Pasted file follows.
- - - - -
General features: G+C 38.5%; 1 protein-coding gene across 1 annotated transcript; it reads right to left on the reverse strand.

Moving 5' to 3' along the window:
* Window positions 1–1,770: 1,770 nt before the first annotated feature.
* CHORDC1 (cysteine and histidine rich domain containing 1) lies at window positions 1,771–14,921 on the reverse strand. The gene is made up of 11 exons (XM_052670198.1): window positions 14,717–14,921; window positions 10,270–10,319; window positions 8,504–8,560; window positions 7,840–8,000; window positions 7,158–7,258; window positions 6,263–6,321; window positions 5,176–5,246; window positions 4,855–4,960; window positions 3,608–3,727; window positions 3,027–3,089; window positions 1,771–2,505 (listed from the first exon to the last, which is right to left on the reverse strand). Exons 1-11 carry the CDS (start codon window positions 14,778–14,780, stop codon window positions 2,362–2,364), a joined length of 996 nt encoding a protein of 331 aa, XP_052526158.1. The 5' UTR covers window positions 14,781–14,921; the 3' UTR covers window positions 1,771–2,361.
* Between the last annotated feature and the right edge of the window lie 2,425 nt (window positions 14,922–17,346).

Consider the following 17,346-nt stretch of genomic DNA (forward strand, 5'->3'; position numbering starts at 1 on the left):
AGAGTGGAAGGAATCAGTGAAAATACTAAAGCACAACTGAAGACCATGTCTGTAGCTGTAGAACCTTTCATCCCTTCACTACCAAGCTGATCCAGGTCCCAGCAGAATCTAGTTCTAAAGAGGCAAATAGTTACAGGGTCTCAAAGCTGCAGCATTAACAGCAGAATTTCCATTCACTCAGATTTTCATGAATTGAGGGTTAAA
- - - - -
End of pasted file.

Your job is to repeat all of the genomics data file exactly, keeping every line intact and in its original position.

General features: G+C 38.5%; 1 protein-coding gene across 1 annotated transcript; it reads right to left on the reverse strand.

Moving 5' to 3' along the window:
* Window positions 1–1,770: 1,770 nt before the first annotated feature.
* CHORDC1 (cysteine and histidine rich domain containing 1) lies at window positions 1,771–14,921 on the reverse strand. The gene is made up of 11 exons (XM_052670198.1): window positions 14,717–14,921; window positions 10,270–10,319; window positions 8,504–8,560; window positions 7,840–8,000; window positions 7,158–7,258; window positions 6,263–6,321; window positions 5,176–5,246; window positions 4,855–4,960; window positions 3,608–3,727; window positions 3,027–3,089; window positions 1,771–2,505 (listed from the first exon to the last, which is right to left on the reverse strand). Exons 1-11 carry the CDS (start codon window positions 14,778–14,780, stop codon window positions 2,362–2,364), a joined length of 996 nt encoding a protein of 331 aa, XP_052526158.1. The 5' UTR covers window positions 14,781–14,921; the 3' UTR covers window positions 1,771–2,361.
* Between the last annotated feature and the right edge of the window lie 2,425 nt (window positions 14,922–17,346).

Consider the following 17,346-nt stretch of genomic DNA (forward strand, 5'->3'; position numbering starts at 1 on the left):
AGAGTGGAAGGAATCAGTGAAAATACTAAAGCACAACTGAAGACCATGTCTGTAGCTGTAGAACCTTTCATCCCTTCACTACCAAGCTGATCCAGGTCCCAGCAGAATCTAGTTCTAAAGAGGCAAATAGTTACAGGGTCTCAAAGCTGCAGCATTAACAGCAGAATTTCCATTCACTCAGATTTTCATGAATTGAGGGTTAAA